The input to the adder is ordinary Chars so the ByteStrings generated by stdinC need to be converted before being handed off to the state machine, which is wrapped to make it a Conduit (see below). The state machine is generating more signals that I want printed, so I filter out everything but the CalcResults. Then it’s passed to show and turned into a ByteString before sent to stdoutC.

I think the implementation of wrapMachine shows off the simplicity of conduit rather well:

wrapMachine :: (Monad m) => Machine state event signal -> Conduit event m signal
wrapMachine mach = do
    maybeEvent <- await
    case maybeEvent of
        Nothing -> return ()
        Just event -> let
                (newMach, signals) = stepMachine mach event
            in do
                yield signals
                wrapMachine newMach

The main function is as short as this:

main :: IO ()
main = do
    hSetBuffering stdin NoBuffering
    hSetBuffering stdout NoBuffering
    runResourceT process

The result is about as exciting as expected

% runhaskell Calculator.hs
56 42 +CalcResult 98
17 56 +CalcResult 73

It never exits on its own so one has to use Ctrl-C to terminate. I thought I’d try to address that in the next post by adding a time-out to the adder machine.

Adder as a state machine

In my previous post I wrote about a, probably rather naïve, approach to constructing state machines in Haskell. I ended it with a saying that the pattern matching of Haskell makes it rather simple to manually write the step function required to create a working state machines. Hopefully this post can convince you I’m right.

The vehicle I’ve chosen is a very simple machine capable of reading two integers and adding them. In slightly more detail it’s a machine that:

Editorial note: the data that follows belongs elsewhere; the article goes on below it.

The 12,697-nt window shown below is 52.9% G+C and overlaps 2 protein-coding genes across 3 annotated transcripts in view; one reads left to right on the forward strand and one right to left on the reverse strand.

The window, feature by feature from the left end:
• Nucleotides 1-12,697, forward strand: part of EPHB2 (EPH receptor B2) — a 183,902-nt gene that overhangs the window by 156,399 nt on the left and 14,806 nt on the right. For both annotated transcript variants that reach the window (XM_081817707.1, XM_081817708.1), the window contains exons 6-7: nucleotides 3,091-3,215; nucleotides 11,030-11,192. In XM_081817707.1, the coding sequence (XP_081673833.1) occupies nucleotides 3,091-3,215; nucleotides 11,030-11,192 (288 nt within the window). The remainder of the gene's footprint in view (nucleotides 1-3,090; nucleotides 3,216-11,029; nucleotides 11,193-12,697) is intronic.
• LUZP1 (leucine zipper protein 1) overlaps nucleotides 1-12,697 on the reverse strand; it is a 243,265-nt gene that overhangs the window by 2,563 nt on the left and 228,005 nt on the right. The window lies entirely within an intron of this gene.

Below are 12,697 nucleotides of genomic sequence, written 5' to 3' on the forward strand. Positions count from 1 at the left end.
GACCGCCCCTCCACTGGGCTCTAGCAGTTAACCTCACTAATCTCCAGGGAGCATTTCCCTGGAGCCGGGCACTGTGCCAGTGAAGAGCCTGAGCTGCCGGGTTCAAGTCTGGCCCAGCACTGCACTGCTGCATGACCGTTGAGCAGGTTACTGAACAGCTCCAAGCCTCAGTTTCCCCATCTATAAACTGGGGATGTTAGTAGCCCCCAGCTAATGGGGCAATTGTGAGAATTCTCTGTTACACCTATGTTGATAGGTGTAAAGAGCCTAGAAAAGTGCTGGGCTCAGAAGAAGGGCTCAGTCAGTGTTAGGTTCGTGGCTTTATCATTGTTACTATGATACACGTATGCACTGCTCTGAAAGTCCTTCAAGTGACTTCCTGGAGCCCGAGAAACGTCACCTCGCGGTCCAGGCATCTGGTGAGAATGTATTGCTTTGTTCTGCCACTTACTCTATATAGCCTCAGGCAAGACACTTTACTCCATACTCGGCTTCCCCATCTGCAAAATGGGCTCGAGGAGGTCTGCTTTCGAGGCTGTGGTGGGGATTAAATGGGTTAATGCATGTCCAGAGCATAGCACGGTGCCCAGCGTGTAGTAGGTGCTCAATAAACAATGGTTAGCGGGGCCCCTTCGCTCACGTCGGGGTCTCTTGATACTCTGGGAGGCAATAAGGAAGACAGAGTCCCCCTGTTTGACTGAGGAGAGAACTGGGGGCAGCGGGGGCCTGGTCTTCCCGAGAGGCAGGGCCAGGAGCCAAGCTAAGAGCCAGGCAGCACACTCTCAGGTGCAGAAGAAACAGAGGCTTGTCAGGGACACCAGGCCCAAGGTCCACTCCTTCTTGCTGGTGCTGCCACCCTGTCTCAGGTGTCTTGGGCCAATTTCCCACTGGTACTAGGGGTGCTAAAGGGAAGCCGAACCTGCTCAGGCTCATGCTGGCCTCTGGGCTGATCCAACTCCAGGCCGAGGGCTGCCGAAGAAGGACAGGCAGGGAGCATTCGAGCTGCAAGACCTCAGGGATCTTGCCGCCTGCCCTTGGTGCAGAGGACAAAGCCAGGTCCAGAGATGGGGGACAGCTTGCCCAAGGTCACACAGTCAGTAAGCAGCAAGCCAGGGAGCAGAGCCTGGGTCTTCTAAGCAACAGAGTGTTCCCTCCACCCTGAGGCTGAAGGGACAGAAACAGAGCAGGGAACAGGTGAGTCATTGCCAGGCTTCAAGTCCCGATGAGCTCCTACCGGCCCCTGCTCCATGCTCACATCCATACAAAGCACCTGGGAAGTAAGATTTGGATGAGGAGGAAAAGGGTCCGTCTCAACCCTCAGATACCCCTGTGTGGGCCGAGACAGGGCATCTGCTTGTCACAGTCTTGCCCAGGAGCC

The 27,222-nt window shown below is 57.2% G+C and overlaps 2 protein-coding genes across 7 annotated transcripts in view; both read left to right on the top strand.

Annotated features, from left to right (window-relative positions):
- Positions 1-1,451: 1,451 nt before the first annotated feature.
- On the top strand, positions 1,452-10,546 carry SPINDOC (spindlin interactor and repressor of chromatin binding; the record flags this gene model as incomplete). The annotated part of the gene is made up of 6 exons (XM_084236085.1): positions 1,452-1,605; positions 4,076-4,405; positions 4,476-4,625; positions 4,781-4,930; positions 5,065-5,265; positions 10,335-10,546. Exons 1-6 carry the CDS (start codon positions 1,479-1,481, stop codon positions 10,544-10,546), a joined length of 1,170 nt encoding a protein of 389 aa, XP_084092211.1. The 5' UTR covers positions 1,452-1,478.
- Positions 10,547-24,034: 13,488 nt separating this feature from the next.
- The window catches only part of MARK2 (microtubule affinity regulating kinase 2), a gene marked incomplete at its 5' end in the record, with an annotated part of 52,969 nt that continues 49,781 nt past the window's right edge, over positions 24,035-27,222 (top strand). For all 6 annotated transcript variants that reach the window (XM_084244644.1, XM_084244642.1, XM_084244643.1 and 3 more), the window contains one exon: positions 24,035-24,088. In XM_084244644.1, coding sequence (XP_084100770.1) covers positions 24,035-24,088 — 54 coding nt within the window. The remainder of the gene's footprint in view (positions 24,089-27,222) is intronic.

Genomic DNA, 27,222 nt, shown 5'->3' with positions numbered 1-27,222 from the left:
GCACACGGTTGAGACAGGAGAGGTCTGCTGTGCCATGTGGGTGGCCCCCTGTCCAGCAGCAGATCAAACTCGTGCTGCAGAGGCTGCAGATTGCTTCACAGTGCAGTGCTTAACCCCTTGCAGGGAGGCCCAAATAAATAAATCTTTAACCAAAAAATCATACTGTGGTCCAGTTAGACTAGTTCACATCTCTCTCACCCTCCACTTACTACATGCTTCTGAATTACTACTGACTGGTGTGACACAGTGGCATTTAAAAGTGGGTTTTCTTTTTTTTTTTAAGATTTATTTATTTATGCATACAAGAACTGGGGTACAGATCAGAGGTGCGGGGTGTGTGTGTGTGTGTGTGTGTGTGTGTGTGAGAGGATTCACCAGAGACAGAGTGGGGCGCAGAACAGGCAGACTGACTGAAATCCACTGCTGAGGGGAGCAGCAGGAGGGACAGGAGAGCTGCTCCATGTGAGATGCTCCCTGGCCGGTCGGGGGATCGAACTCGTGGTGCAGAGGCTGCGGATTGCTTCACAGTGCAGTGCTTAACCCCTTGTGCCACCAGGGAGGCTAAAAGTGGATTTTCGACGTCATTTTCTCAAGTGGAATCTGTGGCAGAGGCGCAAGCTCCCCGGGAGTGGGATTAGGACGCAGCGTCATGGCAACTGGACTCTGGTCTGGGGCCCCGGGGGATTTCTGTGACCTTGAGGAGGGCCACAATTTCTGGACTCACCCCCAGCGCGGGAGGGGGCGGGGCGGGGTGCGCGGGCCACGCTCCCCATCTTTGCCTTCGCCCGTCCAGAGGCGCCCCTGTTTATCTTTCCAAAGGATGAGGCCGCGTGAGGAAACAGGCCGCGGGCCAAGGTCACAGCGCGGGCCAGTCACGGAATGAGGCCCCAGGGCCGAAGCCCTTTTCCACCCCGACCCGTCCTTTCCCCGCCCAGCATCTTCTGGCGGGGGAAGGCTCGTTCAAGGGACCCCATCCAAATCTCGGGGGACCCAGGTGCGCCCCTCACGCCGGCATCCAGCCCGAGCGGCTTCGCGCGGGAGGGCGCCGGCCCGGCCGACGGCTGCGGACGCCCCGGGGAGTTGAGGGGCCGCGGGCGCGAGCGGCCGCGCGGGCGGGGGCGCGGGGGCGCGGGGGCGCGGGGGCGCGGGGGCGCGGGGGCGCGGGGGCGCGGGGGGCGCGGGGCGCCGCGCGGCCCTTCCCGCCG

1. reads a total of three parts, two integers followed by a plus sign (+)
  2. each part is separated by whitespace
  3. on errors the machine resets and starts over

The signals (a.k.a. the output alphabet) is the following type

data CalcSignal = CalcNothing | CalcResult Int | CalcError CalcStates String
    deriving (Eq, Show)

The events (a.k.a. the input alphabet) is simply Char. The states are

data CalcStates = Start | ReadFirst Int | ReadSecond Int Int | ReadOperator Int Int
    deriving (Eq, Show)

where the names hopefully are self explanatory. The type of the machine is then

type CalcMachine = Machine CalcStates Char CalcSignal

The machine itself can then be written like this:

calcMachine :: CalcMachine
calcMachine = createMachine Start go
        go Start e
            | isNumber e = (ReadFirst (read [e]), CalcNothing)
            | otherwise = (Start, CalcError Start "No number")

        go s@(ReadFirst i) e
            | isNumber e = (ReadFirst (10 * i + read [e]), CalcNothing)
            | isSpace e = (ReadSecond i 0, CalcNothing)
            | otherwise = (Start, CalcError s "Bad format")

        go s@(ReadSecond l i) e
            | isNumber e = (ReadSecond l (10 * i + read [e]), CalcNothing)
            | isSpace e = (ReadOperator l i, CalcNothing)
            | otherwise = (Start, CalcError s "Bad format")

        go s@(ReadOperator i j) e
            | e == '+' = (Start, CalcResult (i + j))
            | isSpace e = (s, CalcNothing)
            | otherwise = (Start, CalcError s "Bad operator")

That’s rather simple and easy to read I find. Though I’m not sure it scales too well to much larger machines. I’ve not really used any DSLs to create large machines either, so I don’t know how well any method scales ;)

To do a bit of exploratory testing it’s handy to create the following function

calculate :: String -> IO ()
calculate = foldM_ go calcMachine
        go mach c = do
            let (m, s) = stepMachine mach c
            print s 
            return m

Using that function it’s easy to check if the machine works as intended.

> calculate "56 67 +"
CalcResult 123

So far so good. What about the behaviour on errors?

> calculate "5a6 67 +"
CalcError (ReadFirst 5) "Bad format"
CalcResult 73